scrumban

Scrumban – Do we still need Sprints?

The buzz about Kanban has been picking up good pace lately, mostly owing to challenges faced by new Agile teams in their Scrum adoption journey. The same is equally true about Scrumban. In my Kanban training sessions, whether they last one hour or two days, the question almost always pops up – What exactly is Scrumban?

Before one delves into Scrumban, it is important to understand the key essence of Scrum and Kanban both. If I were to share my understanding of Scrum and Kanban in a single phrase, I would say Scrum is about "building self-organizing teams" and Kanban helps you implement "smooth flow of work". While some may see them as competing process frameworks, it is common and quite practical to combine them both - and the result is Scrumban (sometimes also spelled as Scrum-ban).

But, how much of Scrum and how much of Kanban? Is there a secret recipe for Scrumban?

While complete books have been written to explain in detail the idea of Scrumban, I feel Scrumban is not really complicated once you understand Scrum and Kanban, Kanban Method to be more precise.

Below is one basic combination many teams start with:

=> What comes from Scrum?

  • Roles – Product Owner, Scrum Master, and Dev Team
  • Requirements management – Capturing requirements using user stories, and possibly using story points for estimation.

=> What comes from Kanban – Flow of work

  • Stories move across the board as a unit. No need to break them down into tasks as the columns represent tasks, though at a higher level of granularity.
  • WIP limits may be defined to limit the number of stories in progress at a given time.

But, the key question still remains – Do we use a strict time-box (Sprints) in Scrumban, or not? And, what about Scrum ceremonies?

Some experts (and books) have suggested continuing with the time-box and keeping the ceremonies intact. While there may not be anything wrong with that approach if it works for you, I feel continuing with a strict time-box does not allow one to utilize the real power of Kanban.

Personal preferences aside, whether one should use a strict time-box in Scrumban or not would depend on what has been your pain point with Scrum. If dynamic requirements are known to cause scope creep during your sprints or your new Agile team often finishes sprint with hanging/unfinished user stories, or you feel team members are not optimally utilized during your Sprint, it may be time to explore Agility outside the time-box.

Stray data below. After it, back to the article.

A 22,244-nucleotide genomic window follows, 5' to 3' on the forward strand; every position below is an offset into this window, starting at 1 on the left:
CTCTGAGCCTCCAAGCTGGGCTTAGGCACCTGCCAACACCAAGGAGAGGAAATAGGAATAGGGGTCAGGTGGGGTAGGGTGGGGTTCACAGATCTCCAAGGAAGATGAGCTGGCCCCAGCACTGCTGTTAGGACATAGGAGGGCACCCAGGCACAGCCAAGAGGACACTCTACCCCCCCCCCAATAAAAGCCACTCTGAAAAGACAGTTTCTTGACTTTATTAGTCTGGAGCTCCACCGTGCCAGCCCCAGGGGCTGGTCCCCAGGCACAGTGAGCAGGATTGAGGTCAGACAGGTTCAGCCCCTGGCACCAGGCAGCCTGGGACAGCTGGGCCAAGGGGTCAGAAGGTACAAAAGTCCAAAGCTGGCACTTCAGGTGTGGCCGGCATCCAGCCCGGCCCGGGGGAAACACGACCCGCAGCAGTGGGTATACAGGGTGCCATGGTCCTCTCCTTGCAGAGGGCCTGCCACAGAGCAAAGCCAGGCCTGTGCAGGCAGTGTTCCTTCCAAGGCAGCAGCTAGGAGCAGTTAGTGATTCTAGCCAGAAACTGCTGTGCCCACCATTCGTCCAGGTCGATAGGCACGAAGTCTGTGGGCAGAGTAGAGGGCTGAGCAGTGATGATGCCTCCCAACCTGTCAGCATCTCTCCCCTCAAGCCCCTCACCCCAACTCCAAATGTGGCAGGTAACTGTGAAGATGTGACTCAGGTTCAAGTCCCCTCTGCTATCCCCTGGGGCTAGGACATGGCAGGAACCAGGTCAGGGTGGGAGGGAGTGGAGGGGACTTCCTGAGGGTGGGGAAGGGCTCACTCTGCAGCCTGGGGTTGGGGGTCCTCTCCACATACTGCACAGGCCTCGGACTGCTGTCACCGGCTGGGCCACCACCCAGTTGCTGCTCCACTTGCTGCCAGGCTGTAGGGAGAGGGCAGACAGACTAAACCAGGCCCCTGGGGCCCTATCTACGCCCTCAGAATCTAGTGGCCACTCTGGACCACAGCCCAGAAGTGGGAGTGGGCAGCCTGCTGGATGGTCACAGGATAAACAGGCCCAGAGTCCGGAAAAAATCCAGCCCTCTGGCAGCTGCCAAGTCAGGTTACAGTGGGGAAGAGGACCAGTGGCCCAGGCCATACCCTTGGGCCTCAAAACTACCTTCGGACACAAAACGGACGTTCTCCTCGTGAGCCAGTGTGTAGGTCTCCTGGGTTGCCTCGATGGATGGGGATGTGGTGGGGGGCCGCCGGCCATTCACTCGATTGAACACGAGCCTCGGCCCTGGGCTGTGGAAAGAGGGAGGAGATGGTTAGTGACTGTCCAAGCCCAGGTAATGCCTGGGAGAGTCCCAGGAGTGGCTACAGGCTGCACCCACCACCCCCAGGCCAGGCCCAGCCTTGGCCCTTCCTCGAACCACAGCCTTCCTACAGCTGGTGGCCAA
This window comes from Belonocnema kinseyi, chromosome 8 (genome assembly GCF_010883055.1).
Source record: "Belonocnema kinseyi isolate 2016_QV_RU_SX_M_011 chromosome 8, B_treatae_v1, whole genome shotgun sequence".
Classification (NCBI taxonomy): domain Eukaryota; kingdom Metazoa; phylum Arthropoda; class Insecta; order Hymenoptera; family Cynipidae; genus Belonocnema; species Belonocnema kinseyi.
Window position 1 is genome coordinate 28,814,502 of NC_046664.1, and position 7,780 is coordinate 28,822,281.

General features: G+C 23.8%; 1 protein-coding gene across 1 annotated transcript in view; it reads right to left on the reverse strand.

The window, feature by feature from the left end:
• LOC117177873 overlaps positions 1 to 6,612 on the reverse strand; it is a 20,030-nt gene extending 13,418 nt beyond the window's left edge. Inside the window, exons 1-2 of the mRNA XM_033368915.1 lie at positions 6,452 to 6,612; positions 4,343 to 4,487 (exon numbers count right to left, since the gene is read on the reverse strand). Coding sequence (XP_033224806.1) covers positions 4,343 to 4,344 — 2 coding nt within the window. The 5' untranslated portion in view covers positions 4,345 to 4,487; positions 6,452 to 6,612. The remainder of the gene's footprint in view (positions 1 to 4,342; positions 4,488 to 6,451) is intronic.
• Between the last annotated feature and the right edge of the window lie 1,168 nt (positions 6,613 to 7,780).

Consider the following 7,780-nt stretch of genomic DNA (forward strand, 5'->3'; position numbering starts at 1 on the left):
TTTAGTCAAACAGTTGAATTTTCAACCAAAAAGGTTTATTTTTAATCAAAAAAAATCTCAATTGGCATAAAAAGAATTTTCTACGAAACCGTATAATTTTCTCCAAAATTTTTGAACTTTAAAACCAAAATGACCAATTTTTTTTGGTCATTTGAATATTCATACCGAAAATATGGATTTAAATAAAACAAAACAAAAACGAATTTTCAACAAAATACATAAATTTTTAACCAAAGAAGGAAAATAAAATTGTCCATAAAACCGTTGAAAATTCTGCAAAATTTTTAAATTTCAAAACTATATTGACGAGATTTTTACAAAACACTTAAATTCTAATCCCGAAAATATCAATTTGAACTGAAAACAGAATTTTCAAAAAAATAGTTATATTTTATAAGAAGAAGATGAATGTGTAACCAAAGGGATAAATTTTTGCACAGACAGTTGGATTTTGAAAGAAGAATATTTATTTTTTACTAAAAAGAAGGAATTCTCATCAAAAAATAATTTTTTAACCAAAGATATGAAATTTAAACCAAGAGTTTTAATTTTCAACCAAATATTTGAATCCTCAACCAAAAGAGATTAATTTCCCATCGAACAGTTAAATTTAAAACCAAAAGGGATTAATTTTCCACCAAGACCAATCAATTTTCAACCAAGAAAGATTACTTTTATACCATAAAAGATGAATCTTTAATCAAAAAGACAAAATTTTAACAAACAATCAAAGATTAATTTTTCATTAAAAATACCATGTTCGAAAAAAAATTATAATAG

While Roles and requirement management may still come from Scrum, here is how the Kanban flow gets refined in a Scrumban implementation without Sprints:

=> Kanban Flow of work:

  • Stories still move across the board as a unit. No change here.
  • Continuous Flow – Since there is no batching of requirements, work keeps coming into the system and keeps leaving the system.
  • WIP limits – defined at activity level (column) to control the flow of work which in turn reduces multitasking and improves lead time.

What about the Scrum Ceremonies? Do we still need them?

While the team may use Daily Standup from day one, other ceremonies may be adopted by the team slowly – in line with Kanban’s idea of evolutionary change. Below is how the ceremonies might shape up in due course of time:

  • Sprint Planning – The first part of Sprint planning gets morphed into Replenishment Meeting. The second part of Sprint Planning is redundant as there is no need to break a story into tasks.
  • Daily Scrum – Gets transformed into Daily Kanban. Still under fifteen minutes, but will run quite different than each member answering three standard questions.
  • Sprint Review – Of course, we still believe in faster feedback cycle and want our customer to review the product sooner than later, but let’s call it “Product Demo” since there is no Sprint. And, you may use a cadence that works with the team and the customer – weekly, fortnightly or completely on demand.
  • Retrospective – Scrum or not, Agile or not, the idea of continuous improvement is always useful. Since there is no Sprint, how often we retrospect is entirely up to us. If once in two weeks feels too much, you are free to try once a month.

Now, some may argue Scrumban without Sprints is more of Kanban and less of Scrum. Well, what difference does it make? As a team member (or Agile Coach) all I want is a work discipline that helps the team create and deliver business value to the customer in a cost-effective manner, without compromising quality!

And, if one is still worried about the use of words, they are free to call it “Scru-nban”, “Scr-anban” or “Flow-Scrum”.

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